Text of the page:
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Game report: Nebraska vs. Notre Dame
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Game report: Nebraska vs. Notre Dame

Date: 09/09/00 22:15

  • The best: Nebraska quarterback Eric Crouch rushed for three touchdowns and 80 yards. Although I-back Dan Alexander gained 112 yards, the Cornhuskers were at their most effective when the ball was in Crouch's hands.

  • The worst: Special teams play for the Cornhuskers. Nebraska allowed a punt return for a touchdown for the first time since 1988. It allowed a kickoff return for the first time since the 1996 Fiesta Bowl.

    "I promise we'll have better special teams," coach Frank Solich said.

    Red sea rolls in

    Nobody muscles their way into visiting stadiums like Nebraska fans.

    When the gates opened Saturday, red-clad fans streamed into Notre Dame Stadium. They took their place in the upper end zone, the section provided by Notre Dame for visiting teams' fans. Then they covered an area behind the Cornhuskers' bench, the place for players' parents and friends.

    Then came the amazing part. Nebraska fans filled rows throughout the stadium, in every section. An estimated 25,000 fans in the 80,000-seat stadium cheered the Huskers.

    Which means some 20,000 fans were able to purchase tickets from Notre Dame season-ticket holders or students. So much for the home-field advantage.

    "It's unbelievable," Solich said. "No matter where we go they're there. It's amazing. Somehow, some way they get into the stadium. I bet there are probably a few in the bars in South Bend."

    As with all over-hyped events, T-shirt sales zoom. Added to the Nebraska collection: "The Luck Stops Here." For the Notre Dame collection: "Catholics vs. Cornstalks."

    Lunacy report I: About 35,000 attended a Notre Dame pep rally in the stadium on Friday night and heard Irish shill Dick Vitale predict a 21-19 Notre Dame victory.

    Lunacy report II: About 3,000 Nebraska fans watched the Cornhuskers' walk-through on Friday.

    An omen

    In two of the past three seasons, Nebraska won an overtime time and went on to a successful finish.

    In 1997, the Cornhuskers defeated Missouri 38-31 in the "flea-kicker" game in Columbia. That team, ranked first at the time, dropped in the polls, but rebounded to finish No. 1 in the coaches poll with a 13-0 record.

    Last season, Nebraska survived a major scare at Colorado, winning 33-30. The Huskers finished second in the coaches poll and 12-1.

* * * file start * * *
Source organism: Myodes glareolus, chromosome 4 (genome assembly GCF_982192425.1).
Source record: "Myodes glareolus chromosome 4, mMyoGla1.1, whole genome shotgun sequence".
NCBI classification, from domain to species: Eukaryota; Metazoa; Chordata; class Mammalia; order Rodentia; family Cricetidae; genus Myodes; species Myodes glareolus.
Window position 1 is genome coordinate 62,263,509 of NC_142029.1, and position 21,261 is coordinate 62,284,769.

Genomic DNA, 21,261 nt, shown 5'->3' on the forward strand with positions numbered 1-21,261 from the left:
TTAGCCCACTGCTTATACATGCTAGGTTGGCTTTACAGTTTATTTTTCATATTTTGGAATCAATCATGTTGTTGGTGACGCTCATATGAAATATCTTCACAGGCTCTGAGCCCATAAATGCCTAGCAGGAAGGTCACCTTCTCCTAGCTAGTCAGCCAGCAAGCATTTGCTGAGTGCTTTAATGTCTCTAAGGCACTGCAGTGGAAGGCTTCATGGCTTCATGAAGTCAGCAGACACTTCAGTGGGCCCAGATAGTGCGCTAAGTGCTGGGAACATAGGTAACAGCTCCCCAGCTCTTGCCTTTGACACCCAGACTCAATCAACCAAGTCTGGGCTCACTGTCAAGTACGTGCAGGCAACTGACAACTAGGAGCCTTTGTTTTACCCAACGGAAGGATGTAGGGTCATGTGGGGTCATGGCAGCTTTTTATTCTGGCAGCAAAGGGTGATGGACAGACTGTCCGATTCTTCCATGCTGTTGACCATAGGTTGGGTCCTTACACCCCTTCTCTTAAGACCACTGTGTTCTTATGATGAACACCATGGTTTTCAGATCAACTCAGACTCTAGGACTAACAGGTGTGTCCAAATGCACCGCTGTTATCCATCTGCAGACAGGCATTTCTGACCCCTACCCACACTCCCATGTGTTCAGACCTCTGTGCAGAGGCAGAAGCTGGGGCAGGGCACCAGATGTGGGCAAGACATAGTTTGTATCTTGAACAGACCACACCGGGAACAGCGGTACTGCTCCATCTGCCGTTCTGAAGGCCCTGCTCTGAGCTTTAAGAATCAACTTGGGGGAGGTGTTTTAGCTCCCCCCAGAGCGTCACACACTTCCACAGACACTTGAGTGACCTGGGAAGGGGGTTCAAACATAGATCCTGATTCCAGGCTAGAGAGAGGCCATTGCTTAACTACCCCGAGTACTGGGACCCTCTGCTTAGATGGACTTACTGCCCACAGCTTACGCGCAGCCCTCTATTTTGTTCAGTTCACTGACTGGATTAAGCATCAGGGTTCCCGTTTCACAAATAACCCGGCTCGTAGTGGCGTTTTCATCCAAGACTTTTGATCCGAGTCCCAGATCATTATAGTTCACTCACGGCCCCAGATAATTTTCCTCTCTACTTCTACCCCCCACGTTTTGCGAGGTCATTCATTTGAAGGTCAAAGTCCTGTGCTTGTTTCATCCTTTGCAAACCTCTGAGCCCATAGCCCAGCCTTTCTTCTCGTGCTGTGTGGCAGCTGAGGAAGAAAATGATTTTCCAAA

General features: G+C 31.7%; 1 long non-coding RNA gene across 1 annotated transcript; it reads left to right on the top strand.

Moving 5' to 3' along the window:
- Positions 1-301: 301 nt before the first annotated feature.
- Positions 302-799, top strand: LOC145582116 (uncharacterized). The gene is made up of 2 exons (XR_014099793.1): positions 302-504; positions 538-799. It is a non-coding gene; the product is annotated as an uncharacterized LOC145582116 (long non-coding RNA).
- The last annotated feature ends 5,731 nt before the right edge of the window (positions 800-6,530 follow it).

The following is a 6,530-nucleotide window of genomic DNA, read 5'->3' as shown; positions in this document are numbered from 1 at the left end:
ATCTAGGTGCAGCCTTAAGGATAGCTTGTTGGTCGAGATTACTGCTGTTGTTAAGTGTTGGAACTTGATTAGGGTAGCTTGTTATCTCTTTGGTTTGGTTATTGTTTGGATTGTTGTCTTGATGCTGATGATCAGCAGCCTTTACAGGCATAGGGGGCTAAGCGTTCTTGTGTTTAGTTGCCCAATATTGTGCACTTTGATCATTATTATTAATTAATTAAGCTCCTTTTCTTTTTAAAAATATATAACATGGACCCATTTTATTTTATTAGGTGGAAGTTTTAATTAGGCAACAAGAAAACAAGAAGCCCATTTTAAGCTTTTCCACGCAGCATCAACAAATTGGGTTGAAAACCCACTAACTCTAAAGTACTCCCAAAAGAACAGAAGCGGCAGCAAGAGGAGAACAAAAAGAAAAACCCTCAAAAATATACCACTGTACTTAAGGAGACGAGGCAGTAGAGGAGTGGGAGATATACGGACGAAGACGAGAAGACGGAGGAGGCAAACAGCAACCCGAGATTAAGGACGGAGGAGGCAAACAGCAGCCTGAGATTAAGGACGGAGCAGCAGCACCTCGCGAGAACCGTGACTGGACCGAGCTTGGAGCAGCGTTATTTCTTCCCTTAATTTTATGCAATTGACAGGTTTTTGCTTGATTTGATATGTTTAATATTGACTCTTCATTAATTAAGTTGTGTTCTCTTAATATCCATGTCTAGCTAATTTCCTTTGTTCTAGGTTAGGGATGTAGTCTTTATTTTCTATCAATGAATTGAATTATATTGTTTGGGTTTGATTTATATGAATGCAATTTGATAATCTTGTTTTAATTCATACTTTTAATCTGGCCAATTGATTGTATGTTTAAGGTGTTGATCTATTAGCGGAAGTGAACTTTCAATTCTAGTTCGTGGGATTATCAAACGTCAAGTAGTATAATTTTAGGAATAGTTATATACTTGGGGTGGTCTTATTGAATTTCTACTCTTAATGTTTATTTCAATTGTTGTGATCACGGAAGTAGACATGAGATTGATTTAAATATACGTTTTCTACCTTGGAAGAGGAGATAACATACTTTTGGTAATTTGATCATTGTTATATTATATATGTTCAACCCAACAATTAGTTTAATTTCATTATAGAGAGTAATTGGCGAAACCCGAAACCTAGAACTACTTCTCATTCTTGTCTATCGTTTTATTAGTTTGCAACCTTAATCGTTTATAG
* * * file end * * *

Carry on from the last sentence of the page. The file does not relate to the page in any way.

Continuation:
Breakthrough victory

    Nebraska's triumph was the first over a ranked team in an enemy stadium for Solich. In his first two seasons, Solich teams had lost at Texas A&M, Kansas State and Texas. He had defeated ranked teams away from Lincoln, but in neutral sites. The Fighting Irish were ranked 23rd.

    Feel like winners

    Notre Dame players believe they made a statement by taking the top-ranked Cornhuskers into overtime.

    "We knew we could play with them," linebacker Anthony Denman said. "We are just as good as they are."

    Said offensive tackle Mike Gandy: "We thought we had this game won. It was all going our way. We really couldn't have played a better game."

    No lost fumbles, still

    Nebraska's lone turnover came on a tipped interception -- same as Notre Dame's. That means for the second straight game the Cornhuskers haven't lost a fumble, after losing 25 last year.

    But there were some close calls Saturday. On a punt return. Joe Walker and Bobby Newcombe collided and the ball squirted into Walker's hands. Then as he was being tackled the ball popped out and into the arms of teammate Clint Finley.

    Also, a few option pitches hit the ground but trickled out of bounds.

    Scheduling contrast

    While the Irish have 1999 bowl teams Purdue, Michigan State and Stanford as their next three foes, the Notre Dame contest figures to be Nebraska's toughest for a while. None of the Cornhuskers' next five opponents -- Iowa, Missouri, Iowa State, Texas Tech and Baylor -- played in a bowl game last year and only Tech (6-5) had a winning record.

    It should give Nebraska plenty of time to fix its special teams.

    -- Blair Kerkhoff/The Star

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